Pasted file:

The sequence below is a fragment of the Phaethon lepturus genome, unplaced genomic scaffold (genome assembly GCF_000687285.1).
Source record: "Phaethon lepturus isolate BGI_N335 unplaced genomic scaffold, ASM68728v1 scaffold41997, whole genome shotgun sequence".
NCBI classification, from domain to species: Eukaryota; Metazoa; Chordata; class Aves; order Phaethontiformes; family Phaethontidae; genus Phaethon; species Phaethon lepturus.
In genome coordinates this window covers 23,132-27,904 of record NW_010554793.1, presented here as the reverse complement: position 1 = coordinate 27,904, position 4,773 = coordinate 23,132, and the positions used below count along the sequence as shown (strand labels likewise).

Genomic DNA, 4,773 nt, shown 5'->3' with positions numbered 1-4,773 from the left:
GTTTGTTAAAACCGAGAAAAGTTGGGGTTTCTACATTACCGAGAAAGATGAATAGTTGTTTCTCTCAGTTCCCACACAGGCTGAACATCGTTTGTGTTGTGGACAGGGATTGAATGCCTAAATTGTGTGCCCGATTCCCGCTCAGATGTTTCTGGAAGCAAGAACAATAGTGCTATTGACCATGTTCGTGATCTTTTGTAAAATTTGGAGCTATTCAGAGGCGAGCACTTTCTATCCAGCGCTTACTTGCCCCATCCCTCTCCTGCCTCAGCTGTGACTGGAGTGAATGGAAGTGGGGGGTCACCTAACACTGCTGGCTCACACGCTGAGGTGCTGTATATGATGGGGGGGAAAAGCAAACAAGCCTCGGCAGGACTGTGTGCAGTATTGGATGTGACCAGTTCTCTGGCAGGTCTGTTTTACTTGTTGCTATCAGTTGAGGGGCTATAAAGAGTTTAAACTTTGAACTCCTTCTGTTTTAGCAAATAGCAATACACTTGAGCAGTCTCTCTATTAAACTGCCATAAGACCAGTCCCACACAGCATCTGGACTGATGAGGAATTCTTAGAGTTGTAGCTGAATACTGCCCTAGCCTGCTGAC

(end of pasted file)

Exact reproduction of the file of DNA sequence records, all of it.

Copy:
The sequence below is a fragment of the Phaethon lepturus genome, unplaced genomic scaffold (genome assembly GCF_000687285.1).
Source record: "Phaethon lepturus isolate BGI_N335 unplaced genomic scaffold, ASM68728v1 scaffold41997, whole genome shotgun sequence".
NCBI classification, from domain to species: Eukaryota; Metazoa; Chordata; class Aves; order Phaethontiformes; family Phaethontidae; genus Phaethon; species Phaethon lepturus.
In genome coordinates this window covers 23,132-27,904 of record NW_010554793.1, presented here as the reverse complement: position 1 = coordinate 27,904, position 4,773 = coordinate 23,132, and the positions used below count along the sequence as shown (strand labels likewise).

Genomic DNA, 4,773 nt, shown 5'->3' with positions numbered 1-4,773 from the left:
GTTTGTTAAAACCGAGAAAAGTTGGGGTTTCTACATTACCGAGAAAGATGAATAGTTGTTTCTCTCAGTTCCCACACAGGCTGAACATCGTTTGTGTTGTGGACAGGGATTGAATGCCTAAATTGTGTGCCCGATTCCCGCTCAGATGTTTCTGGAAGCAAGAACAATAGTGCTATTGACCATGTTCGTGATCTTTTGTAAAATTTGGAGCTATTCAGAGGCGAGCACTTTCTATCCAGCGCTTACTTGCCCCATCCCTCTCCTGCCTCAGCTGTGACTGGAGTGAATGGAAGTGGGGGGTCACCTAACACTGCTGGCTCACACGCTGAGGTGCTGTATATGATGGGGGGGAAAAGCAAACAAGCCTCGGCAGGACTGTGTGCAGTATTGGATGTGACCAGTTCTCTGGCAGGTCTGTTTTACTTGTTGCTATCAGTTGAGGGGCTATAAAGAGTTTAAACTTTGAACTCCTTCTGTTTTAGCAAATAGCAATACACTTGAGCAGTCTCTCTATTAAACTGCCATAAGACCAGTCCCACACAGCATCTGGACTGATGAGGAATTCTTAGAGTTGTAGCTGAATACTGCCCTAGCCTGCTGAC